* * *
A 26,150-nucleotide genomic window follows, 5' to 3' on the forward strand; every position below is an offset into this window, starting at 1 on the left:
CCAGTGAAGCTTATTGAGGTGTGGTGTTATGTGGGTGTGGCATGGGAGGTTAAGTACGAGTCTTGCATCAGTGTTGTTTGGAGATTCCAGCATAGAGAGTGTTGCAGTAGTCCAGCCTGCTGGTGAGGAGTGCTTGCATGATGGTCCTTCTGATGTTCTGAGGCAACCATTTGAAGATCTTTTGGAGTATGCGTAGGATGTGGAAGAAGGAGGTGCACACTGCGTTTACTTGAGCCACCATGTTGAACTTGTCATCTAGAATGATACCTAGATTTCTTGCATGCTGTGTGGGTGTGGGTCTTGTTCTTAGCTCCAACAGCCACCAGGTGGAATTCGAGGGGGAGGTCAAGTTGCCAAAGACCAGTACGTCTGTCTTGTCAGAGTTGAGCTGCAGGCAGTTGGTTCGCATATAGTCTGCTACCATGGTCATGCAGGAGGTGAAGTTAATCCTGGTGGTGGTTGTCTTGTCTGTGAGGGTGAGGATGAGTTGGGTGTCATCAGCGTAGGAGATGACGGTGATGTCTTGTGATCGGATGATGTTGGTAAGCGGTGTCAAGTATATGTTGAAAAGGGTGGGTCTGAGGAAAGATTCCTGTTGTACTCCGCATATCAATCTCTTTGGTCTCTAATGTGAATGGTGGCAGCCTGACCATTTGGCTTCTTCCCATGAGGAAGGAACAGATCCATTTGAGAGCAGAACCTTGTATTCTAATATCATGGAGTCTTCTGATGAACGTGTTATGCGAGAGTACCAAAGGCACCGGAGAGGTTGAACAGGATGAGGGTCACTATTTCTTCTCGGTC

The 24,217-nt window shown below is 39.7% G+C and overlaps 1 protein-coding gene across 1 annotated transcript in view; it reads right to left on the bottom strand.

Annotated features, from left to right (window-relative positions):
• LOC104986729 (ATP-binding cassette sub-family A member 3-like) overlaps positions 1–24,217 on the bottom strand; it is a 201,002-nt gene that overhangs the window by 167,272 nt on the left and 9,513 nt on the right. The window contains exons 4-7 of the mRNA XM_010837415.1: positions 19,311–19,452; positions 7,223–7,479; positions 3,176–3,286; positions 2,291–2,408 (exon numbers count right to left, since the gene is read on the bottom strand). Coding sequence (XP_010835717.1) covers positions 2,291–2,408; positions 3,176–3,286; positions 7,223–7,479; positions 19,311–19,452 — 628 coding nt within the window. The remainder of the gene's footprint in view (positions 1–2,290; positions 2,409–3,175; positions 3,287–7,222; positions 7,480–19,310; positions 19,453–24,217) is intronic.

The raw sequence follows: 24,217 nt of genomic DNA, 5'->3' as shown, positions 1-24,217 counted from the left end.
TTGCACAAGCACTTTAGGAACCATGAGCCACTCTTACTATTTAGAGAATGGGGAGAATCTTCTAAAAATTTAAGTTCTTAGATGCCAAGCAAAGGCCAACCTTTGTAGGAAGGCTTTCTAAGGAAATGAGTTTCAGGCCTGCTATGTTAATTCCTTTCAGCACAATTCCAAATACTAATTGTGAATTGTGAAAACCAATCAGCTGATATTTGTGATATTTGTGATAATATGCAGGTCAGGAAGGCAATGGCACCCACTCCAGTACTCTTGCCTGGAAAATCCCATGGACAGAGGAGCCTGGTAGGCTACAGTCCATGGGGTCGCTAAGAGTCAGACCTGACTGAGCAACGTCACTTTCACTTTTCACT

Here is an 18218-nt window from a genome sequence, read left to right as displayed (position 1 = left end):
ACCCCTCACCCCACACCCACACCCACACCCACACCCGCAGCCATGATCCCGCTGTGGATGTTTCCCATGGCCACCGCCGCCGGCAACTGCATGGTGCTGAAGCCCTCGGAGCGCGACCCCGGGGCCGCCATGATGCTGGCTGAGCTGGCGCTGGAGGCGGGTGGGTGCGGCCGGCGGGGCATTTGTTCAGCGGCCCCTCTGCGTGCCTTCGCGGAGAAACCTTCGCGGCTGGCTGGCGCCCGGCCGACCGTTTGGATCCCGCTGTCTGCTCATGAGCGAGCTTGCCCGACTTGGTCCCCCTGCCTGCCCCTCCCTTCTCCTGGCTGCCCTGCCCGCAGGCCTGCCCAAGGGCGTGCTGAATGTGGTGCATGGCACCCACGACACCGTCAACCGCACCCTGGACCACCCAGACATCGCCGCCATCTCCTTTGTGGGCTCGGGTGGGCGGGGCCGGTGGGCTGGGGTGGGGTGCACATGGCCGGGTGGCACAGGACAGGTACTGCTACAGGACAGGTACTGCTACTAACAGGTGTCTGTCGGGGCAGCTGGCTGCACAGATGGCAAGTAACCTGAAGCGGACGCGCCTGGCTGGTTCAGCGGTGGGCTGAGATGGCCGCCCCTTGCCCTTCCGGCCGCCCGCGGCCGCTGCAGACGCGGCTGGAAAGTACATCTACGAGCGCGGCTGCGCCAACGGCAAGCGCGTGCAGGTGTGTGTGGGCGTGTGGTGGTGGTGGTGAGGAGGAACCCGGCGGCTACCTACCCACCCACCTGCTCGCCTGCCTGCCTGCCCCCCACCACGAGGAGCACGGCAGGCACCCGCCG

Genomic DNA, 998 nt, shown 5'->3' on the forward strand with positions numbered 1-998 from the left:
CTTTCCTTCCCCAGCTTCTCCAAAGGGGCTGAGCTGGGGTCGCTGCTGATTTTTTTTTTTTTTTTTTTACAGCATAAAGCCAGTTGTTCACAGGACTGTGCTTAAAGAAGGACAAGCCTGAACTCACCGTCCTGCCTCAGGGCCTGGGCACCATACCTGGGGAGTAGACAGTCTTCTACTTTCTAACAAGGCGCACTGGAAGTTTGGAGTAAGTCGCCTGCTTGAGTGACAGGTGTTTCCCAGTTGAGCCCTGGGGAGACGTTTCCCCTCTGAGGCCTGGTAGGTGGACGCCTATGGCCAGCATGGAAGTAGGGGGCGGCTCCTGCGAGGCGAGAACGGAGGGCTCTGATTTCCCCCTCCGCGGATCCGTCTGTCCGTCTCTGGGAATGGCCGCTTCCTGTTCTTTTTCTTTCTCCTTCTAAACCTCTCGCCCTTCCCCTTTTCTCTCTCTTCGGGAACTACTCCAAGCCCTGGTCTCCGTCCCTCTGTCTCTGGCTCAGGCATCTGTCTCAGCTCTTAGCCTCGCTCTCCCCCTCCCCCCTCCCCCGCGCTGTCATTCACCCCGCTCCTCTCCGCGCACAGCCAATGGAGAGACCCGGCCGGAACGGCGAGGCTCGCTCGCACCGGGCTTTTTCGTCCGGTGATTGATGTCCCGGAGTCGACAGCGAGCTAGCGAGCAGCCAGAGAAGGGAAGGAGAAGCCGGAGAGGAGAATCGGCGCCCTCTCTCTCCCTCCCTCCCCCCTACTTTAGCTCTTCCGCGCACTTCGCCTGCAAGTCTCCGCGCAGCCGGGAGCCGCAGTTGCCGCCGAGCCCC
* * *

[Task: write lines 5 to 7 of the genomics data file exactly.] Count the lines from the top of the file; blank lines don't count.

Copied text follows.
• LOC104986729 (ATP-binding cassette sub-family A member 3-like) overlaps positions 1–24,217 on the bottom strand; it is a 201,002-nt gene that overhangs the window by 167,272 nt on the left and 9,513 nt on the right. The window contains exons 4-7 of the mRNA XM_010837415.1: positions 19,311–19,452; positions 7,223–7,479; positions 3,176–3,286; positions 2,291–2,408 (exon numbers count right to left, since the gene is read on the bottom strand). Coding sequence (XP_010835717.1) covers positions 2,291–2,408; positions 3,176–3,286; positions 7,223–7,479; positions 19,311–19,452 — 628 coding nt within the window. The remainder of the gene's footprint in view (positions 1–2,290; positions 2,409–3,175; positions 3,287–7,222; positions 7,480–19,310; positions 19,453–24,217) is intronic.

The raw sequence follows: 24,217 nt of genomic DNA, 5'->3' as shown, positions 1-24,217 counted from the left end.
TTGCACAAGCACTTTAGGAACCATGAGCCACTCTTACTATTTAGAGAATGGGGAGAATCTTCTAAAAATTTAAGTTCTTAGATGCCAAGCAAAGGCCAACCTTTGTAGGAAGGCTTTCTAAGGAAATGAGTTTCAGGCCTGCTATGTTAATTCCTTTCAGCACAATTCCAAATACTAATTGTGAATTGTGAAAACCAATCAGCTGATATTTGTGATATTTGTGATAATATGCAGGTCAGGAAGGCAATGGCACCCACTCCAGTACTCTTGCCTGGAAAATCCCATGGACAGAGGAGCCTGGTAGGCTACAGTCCATGGGGTCGCTAAGAGTCAGACCTGACTGAGCAACGTCACTTTCACTTTTCACT